One day in late 2016, Brown met with Chad Mayes, the state Assembly’s Republican minority leader. A 40-year-old, square-jawed former town councilman who represents Yucca Valley and Joshua Tree, Mayes calls himself a “governing conservative.” He believes in property rights and low taxes. He also sees clean air and conservation as winning issues for a party whose fortunes have plummeted in California. Brown wanted to talk to him about two big-ticket items on his mind — a major infrastructure bill and the renewal of the state’s cap-and-trade program — and now was the moment to strike.
Brown’s final term would end in 2019, and you could already hear the chatter around Sacramento from the lawmakers and lobbyists about who would replace him. But for the coming year, he had maximum leverage. Democrats had just won supermajorities in the Legislature, and they were itching to pass policies that cast California as the chief adversary to the Trump administration. Brown, however, wanted a two-thirds majority for the two bills to protect them against legal challenges, and he knew he’d lose a handful of Democratic votes along the way. He needed Republicans.
Mayes told Brown he couldn’t support a gasoline tax to fund the infrastructure bill. But cap-and-trade, that was a different story. By law, California before 2030 must lower its greenhouse gas emissions by 40 percent below 1990 levels. The state could achieve this with strict regulations or it could use cap-and-trade, a market-based program that allows big companies to buy and sell permits for the right to pollute so long as they gradually decrease their emissions. Mayes said he needed to study the issue and see who else in his caucus might support extending the program. The two men agreed to keep talking.
Few have ever thought of Brown as a classic pol, the guy who charms and cajoles and cuts side deals to get bills passed. He might never say so, but for the longest time, he saw himself above back-slapping and palm-greasing. That was old-school, the kind of thing his dad would do. But now, to get these two big pieces of legislation passed — legislation he believed was key to California’s future — he was going to have to be a deal-maker.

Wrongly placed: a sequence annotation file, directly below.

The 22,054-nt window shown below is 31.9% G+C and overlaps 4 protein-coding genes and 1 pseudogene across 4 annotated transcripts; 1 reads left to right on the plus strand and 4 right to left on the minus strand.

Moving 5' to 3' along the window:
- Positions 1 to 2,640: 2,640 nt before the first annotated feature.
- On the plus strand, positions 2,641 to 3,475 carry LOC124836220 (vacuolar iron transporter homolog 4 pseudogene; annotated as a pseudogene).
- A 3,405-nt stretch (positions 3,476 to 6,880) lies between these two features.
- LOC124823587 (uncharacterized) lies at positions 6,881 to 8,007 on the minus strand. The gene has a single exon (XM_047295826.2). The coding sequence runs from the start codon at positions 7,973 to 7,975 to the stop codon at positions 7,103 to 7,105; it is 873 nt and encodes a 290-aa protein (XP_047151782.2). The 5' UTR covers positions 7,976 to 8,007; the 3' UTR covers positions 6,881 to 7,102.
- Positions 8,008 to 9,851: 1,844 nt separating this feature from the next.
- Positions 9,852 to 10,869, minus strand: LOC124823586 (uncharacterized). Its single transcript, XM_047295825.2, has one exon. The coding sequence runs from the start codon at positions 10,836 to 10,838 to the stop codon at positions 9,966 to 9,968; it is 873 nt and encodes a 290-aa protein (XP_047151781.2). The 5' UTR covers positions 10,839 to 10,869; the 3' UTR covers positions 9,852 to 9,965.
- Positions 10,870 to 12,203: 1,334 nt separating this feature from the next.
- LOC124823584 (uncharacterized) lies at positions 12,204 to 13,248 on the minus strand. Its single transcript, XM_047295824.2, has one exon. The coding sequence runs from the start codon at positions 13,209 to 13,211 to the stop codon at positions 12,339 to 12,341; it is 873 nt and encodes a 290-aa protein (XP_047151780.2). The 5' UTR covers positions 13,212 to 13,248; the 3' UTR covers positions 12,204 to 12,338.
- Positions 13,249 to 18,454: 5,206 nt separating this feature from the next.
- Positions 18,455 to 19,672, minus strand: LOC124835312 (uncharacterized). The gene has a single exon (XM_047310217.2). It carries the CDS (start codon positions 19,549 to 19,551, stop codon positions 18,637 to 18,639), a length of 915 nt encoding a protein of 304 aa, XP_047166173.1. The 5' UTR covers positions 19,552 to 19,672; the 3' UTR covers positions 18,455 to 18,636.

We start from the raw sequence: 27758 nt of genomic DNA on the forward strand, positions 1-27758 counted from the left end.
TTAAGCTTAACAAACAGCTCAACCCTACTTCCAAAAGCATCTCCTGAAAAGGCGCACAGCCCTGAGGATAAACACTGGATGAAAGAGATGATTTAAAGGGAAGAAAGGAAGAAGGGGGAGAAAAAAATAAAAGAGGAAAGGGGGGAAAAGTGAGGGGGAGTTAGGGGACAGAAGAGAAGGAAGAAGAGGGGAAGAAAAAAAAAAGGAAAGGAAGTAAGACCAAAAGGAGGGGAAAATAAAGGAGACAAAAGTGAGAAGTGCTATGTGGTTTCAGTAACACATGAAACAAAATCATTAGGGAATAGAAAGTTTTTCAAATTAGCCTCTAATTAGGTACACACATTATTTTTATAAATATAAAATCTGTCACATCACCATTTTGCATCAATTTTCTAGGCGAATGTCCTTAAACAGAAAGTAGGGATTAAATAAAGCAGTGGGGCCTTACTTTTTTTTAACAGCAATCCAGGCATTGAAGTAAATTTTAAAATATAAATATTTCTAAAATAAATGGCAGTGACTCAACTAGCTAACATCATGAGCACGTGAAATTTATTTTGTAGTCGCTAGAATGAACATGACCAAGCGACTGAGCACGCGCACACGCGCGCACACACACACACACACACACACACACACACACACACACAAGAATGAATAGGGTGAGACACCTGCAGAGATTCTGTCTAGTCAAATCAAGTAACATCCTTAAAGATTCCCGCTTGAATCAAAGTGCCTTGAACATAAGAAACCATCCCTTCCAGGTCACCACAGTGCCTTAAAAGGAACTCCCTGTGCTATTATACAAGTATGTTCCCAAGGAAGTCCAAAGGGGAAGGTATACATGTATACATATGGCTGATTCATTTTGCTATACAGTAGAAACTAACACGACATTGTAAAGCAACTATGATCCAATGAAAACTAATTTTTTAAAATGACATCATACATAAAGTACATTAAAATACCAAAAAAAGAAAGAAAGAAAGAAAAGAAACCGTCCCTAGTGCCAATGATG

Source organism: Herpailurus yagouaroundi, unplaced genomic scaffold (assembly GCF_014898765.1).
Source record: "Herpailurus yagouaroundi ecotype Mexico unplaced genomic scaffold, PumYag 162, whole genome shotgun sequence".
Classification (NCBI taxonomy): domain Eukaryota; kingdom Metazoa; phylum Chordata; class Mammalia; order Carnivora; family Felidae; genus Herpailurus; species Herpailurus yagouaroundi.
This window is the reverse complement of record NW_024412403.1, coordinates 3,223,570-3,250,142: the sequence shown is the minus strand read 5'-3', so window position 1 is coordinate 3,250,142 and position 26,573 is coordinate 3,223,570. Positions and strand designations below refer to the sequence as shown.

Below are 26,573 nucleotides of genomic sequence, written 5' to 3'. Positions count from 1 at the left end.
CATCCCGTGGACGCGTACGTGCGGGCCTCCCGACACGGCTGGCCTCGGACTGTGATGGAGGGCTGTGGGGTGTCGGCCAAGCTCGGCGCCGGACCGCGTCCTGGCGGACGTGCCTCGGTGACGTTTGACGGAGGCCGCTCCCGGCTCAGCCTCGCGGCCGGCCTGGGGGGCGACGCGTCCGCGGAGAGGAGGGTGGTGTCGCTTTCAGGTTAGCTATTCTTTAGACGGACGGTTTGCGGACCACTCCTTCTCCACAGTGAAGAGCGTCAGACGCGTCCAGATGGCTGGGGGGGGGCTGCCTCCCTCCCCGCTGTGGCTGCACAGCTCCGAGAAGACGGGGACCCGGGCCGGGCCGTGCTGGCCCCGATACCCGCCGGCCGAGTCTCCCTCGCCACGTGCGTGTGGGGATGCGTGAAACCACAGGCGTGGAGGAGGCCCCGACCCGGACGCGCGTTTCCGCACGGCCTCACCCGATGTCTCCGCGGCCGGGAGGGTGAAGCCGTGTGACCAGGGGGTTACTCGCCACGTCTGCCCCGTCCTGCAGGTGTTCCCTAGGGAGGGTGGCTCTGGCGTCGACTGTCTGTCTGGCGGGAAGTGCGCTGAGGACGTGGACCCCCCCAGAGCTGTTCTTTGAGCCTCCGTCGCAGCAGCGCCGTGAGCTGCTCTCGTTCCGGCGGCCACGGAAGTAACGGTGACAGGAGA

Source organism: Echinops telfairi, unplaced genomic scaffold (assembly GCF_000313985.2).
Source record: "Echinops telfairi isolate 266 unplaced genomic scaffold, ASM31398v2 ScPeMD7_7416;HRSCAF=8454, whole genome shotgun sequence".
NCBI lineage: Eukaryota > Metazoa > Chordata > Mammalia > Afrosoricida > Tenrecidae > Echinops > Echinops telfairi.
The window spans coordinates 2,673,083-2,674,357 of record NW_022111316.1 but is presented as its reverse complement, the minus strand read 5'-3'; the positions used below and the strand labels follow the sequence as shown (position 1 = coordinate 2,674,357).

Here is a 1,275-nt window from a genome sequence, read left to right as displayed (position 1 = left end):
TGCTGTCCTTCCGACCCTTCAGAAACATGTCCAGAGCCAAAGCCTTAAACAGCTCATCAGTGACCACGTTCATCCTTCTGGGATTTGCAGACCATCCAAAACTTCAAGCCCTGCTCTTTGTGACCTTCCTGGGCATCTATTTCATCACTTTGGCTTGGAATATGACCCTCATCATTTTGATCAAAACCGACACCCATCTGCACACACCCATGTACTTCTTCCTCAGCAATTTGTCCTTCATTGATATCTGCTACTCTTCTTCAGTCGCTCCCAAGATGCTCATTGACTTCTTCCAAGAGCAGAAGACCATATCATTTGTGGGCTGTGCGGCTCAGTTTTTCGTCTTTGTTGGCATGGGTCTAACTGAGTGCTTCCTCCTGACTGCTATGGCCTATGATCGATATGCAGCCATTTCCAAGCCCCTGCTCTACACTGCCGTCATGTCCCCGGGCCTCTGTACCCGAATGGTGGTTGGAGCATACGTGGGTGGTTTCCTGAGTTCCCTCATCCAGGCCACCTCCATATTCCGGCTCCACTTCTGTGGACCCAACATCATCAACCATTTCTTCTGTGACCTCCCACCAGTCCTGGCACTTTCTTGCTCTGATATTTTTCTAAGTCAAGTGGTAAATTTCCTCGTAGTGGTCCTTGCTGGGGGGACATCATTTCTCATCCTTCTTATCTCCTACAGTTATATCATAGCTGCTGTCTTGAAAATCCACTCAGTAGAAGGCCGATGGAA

Republicans knew he wasn’t an ordinary Democrat, and Democrats knew that he could be candid to the point of insulting. “There was a time he was talking to me about a previous speaker. I think it was Jess Unruh,” Anthony Rendon, the current Assembly speaker, recalls. “And he’s talking about ‘Jess this,’ ‘Jess this,’ and in the middle of it he says, ‘And you’re no Jess Unruh,’ and he keeps talking.” Rendon chuckles. “He’s quite literal.”
In his first stretch as governor, Brown’s unorthodox approach was viewed less charitably. He was erratic and undisciplined, enthralled with the maxim (coined by the British thinker Gregory Bateson) that the new comes from the random. He kept strange hours, staying up until 3 a.m., and stranger company. His aide-de-camp was Jacques Barzaghi, a French filmmaker who famously said of Brown’s 1992 presidential run: “We are not disorganized. Our campaign transcends understanding.”
Brown preached the virtues of “creative inaction” and would put off decisions until the last moment. Or he would fixate on issues of small importance and leave larger ones to fester. Tony Kline, who served as Brown’s legal affairs secretary in those days, tells the story of a bill landing on Brown’s desk that would ban the sale of meat from a certain species of Caribbean turtle. Kline, who remains good friends with the governor, says Brown spent half a day immersed, researching turtle meat, while other bills went untouched. “It would drive us a little crazy,” Kline says.
Brown succeeded in passing a landmark labor rights law for farmworkers, which remains the only one of its kind in the United States. Yet some argue that his anti-politics helped pave the way for Proposition 13, the most seismic event of the past half-century in California. While he was jetting around the country, posing with Muhammad Ali or hosting all-night debates in his office, discontent over rising property taxes ignited into a grassroots revolt. As governor, Brown could have done more to head it off, his critics argue, but he was above it all, disconnected from the local level, and by the time he got involved, it was too late. Proposition 13 — which slashed property taxes on homes and businesses, curbed rate increases, and required a two-thirds vote in the Legislature for any new taxes — passed by a wide margin in 1978, siphoning off a major source of revenue. The state’s public schools, which Pat Brown had helped make the envy of the nation, lost $3 billion — a third of their total funding — almost overnight.
After a decade and a half away from elected office, Brown ran for Oakland mayor in 1998 and won. It was here that friends say his political education began in earnest. He spent the next eight years learning firsthand what it was government did. He read the police reports, spoke at funerals, and wrestled with Oakland’s underperforming public schools, later opening two charter schools of his own. “He’d say that as the governor, you’re flying at 35,000 feet,” Gil Durán, Brown’s former press secretary, says, “but as mayor, you’re right in the street.”